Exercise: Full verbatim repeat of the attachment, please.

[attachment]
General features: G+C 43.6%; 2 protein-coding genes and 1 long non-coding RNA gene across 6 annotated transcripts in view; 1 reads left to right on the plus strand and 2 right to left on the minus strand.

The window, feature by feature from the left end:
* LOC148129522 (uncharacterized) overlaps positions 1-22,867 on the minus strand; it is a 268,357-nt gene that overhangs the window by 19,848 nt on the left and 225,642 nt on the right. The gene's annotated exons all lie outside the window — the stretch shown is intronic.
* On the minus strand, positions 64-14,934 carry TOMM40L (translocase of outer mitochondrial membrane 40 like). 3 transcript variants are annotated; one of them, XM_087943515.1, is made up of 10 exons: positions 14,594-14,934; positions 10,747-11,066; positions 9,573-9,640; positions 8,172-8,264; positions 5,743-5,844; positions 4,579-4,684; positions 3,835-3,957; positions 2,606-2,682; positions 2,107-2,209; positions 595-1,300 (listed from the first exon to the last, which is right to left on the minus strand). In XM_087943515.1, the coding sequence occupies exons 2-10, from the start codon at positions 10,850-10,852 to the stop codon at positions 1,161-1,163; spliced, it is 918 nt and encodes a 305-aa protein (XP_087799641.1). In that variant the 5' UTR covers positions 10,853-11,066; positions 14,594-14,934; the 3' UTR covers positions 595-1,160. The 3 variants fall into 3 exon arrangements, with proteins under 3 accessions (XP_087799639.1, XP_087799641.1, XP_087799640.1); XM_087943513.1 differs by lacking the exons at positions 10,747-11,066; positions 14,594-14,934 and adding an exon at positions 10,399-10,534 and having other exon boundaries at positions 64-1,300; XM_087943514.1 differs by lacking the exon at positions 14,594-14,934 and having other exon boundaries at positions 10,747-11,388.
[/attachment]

General features: G+C 43.6%; 2 protein-coding genes and 1 long non-coding RNA gene across 6 annotated transcripts in view; 1 reads left to right on the plus strand and 2 right to left on the minus strand.

The window, feature by feature from the left end:
* LOC148129522 (uncharacterized) overlaps positions 1-22,867 on the minus strand; it is a 268,357-nt gene that overhangs the window by 19,848 nt on the left and 225,642 nt on the right. The gene's annotated exons all lie outside the window — the stretch shown is intronic.
* On the minus strand, positions 64-14,934 carry TOMM40L (translocase of outer mitochondrial membrane 40 like). 3 transcript variants are annotated; one of them, XM_087943515.1, is made up of 10 exons: positions 14,594-14,934; positions 10,747-11,066; positions 9,573-9,640; positions 8,172-8,264; positions 5,743-5,844; positions 4,579-4,684; positions 3,835-3,957; positions 2,606-2,682; positions 2,107-2,209; positions 595-1,300 (listed from the first exon to the last, which is right to left on the minus strand). In XM_087943515.1, the coding sequence occupies exons 2-10, from the start codon at positions 10,850-10,852 to the stop codon at positions 1,161-1,163; spliced, it is 918 nt and encodes a 305-aa protein (XP_087799641.1). In that variant the 5' UTR covers positions 10,853-11,066; positions 14,594-14,934; the 3' UTR covers positions 595-1,160. The 3 variants fall into 3 exon arrangements, with proteins under 3 accessions (XP_087799639.1, XP_087799641.1, XP_087799640.1); XM_087943513.1 differs by lacking the exons at positions 10,747-11,066; positions 14,594-14,934 and adding an exon at positions 10,399-10,534 and having other exon boundaries at positions 64-1,300; XM_087943514.1 differs by lacking the exon at positions 14,594-14,934 and having other exon boundaries at positions 10,747-11,388.